I feel stressed! But what is it really?

Stress is not necessarily a bad thing. Without the ability to feel stress, humankind wouldn’t have survived.

Stress is primarily a physical response. When stressed, the body thinks it is under attack and switches to ‘fight or flight’ mode, releasing a complex mix of hormones and chemicals such as adrenaline, cortisol and norepinephrine to prepare the body for physical action. This causes a number of reactions, from blood being diverted to muscles to shutting down unnecessary bodily functions such as digestion.

The challenge is when our body goes into a state of stress in inappropriate situations. When blood flow is going only to the most important muscles needed to fight or flee, brain function is minimised. This can lead to an inability to ‘think straight’; a state that is a great hindrance in both our work and home lives. If we are kept in a state of stress for long periods, it can be detrimental to our health.

One of the difficulties with stress is that people experience stress in different ways. This contributes to stress manifesting itself differently. It would be wrong to over generalise when giving advice on how to identify stress in others, however because stress has negative effects, it will usually manifest itself one way or another.

Stress targets the weakest part of our physiology or character; if you are prone to headaches, this will flare up.  If you have low levels of patience or tolerance for others, this will be the first area to present under times of stress.

Stress isn’t avoidable but it is manageable. A key action in order to minimise risk is to identify stress-related problems as early as possible, so that action can be taken before serious stress-related illness occurs.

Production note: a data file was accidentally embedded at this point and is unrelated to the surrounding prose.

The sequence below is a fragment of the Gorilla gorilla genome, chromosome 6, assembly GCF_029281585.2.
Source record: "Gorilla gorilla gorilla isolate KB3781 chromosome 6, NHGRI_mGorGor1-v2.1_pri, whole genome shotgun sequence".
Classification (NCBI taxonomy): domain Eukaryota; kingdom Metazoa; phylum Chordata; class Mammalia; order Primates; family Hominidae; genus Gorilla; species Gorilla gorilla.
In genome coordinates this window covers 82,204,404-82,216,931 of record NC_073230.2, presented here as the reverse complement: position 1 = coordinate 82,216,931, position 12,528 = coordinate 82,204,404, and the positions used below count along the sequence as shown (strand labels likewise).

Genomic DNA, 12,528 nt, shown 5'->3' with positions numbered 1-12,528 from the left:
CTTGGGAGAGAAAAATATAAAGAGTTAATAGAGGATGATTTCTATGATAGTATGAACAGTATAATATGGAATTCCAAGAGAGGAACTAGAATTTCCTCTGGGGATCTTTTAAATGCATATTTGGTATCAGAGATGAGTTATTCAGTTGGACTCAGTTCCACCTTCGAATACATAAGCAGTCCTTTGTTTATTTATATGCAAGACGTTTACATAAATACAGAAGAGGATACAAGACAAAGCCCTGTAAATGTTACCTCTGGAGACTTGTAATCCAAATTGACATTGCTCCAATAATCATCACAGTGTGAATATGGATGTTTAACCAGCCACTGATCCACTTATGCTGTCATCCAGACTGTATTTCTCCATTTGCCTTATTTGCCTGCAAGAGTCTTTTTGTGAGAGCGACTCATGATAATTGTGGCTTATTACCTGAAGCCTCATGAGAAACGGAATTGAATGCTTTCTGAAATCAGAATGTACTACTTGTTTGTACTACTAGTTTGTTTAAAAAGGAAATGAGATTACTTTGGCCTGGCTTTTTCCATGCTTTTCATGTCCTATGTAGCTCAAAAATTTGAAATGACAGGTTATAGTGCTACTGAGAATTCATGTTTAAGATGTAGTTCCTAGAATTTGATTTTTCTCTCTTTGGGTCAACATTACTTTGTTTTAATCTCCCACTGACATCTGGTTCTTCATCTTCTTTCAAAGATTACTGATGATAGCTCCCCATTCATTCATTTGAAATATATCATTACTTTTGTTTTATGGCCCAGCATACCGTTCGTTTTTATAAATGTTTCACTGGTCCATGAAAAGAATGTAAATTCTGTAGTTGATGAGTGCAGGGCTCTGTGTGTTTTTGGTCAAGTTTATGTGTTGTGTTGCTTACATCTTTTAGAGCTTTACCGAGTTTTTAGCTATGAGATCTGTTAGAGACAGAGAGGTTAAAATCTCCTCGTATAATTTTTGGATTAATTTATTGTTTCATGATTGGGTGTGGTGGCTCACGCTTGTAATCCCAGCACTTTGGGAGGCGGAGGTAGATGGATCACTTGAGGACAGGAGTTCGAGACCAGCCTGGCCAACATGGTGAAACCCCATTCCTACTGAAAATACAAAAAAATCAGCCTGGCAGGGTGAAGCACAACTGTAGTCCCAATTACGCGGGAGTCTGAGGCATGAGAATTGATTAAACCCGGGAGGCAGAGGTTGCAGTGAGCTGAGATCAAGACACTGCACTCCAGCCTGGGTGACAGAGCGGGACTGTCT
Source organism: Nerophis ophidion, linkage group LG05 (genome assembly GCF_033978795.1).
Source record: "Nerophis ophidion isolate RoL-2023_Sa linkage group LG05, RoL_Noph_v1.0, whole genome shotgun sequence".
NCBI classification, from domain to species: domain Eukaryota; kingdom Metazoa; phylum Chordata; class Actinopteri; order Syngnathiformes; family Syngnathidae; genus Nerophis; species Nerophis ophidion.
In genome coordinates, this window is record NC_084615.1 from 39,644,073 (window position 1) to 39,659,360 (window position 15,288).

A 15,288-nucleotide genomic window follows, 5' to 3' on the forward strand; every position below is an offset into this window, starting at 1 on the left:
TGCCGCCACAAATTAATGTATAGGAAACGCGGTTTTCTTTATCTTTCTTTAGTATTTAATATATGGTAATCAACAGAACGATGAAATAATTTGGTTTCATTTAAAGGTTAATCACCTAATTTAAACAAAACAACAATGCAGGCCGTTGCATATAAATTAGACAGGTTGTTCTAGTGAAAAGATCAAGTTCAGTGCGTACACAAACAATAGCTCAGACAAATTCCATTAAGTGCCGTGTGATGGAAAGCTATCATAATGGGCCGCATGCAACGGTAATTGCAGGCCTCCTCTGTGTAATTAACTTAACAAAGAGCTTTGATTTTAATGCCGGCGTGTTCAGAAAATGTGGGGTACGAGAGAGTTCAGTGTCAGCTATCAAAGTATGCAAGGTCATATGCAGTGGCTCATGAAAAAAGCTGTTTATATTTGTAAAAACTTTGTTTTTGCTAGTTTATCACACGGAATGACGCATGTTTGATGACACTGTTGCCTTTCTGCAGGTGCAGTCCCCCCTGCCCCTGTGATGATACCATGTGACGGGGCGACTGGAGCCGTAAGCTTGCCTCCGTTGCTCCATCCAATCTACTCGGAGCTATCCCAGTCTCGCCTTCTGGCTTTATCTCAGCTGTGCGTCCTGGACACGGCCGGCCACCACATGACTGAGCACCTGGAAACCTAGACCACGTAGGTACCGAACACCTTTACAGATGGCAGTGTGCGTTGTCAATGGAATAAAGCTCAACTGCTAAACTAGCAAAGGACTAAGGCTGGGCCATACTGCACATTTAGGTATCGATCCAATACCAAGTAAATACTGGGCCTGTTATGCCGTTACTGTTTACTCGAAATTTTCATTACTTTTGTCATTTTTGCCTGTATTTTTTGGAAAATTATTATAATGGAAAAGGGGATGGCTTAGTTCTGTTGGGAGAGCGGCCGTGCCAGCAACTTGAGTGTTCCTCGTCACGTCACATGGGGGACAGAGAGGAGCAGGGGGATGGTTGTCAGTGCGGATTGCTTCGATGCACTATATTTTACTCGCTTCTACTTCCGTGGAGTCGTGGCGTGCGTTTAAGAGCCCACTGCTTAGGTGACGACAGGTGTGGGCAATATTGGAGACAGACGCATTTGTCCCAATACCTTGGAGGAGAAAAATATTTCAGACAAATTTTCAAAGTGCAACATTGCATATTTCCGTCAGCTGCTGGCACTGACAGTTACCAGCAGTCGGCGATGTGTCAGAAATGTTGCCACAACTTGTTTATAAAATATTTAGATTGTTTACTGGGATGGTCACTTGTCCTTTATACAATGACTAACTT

Here are a few signs that you may see in yourself and others which will help you start to take action. This may be speaking to a colleague, a friend or family member or a discussion with you GP. You aren’t alone and there is always someone to talk to who can help.

Source: The Stress Management Society

Things to look out for

  1. Inability to concentrate or starting many tasks but achieving little.
  2. Self doubt, indecision or feeling overwhelmed.
  3. Moodiness or irritability.
  4. Isolating yourself from others.
  5. Physical signs such as rapid heartbeat, aches, pains, colds, skin complaints, indigestion & high blood pressure.
  6. Sleeping too little or too much.

Useful links & resources

The Stress Management Society https://www.stress.org.uk/
The Stress Management Society is a non-profit organisation dedicated to helping individuals and companies recognise and reduce stress. Their website is full of information about stress and hints and tips to help you look after yourself and others.

Share this story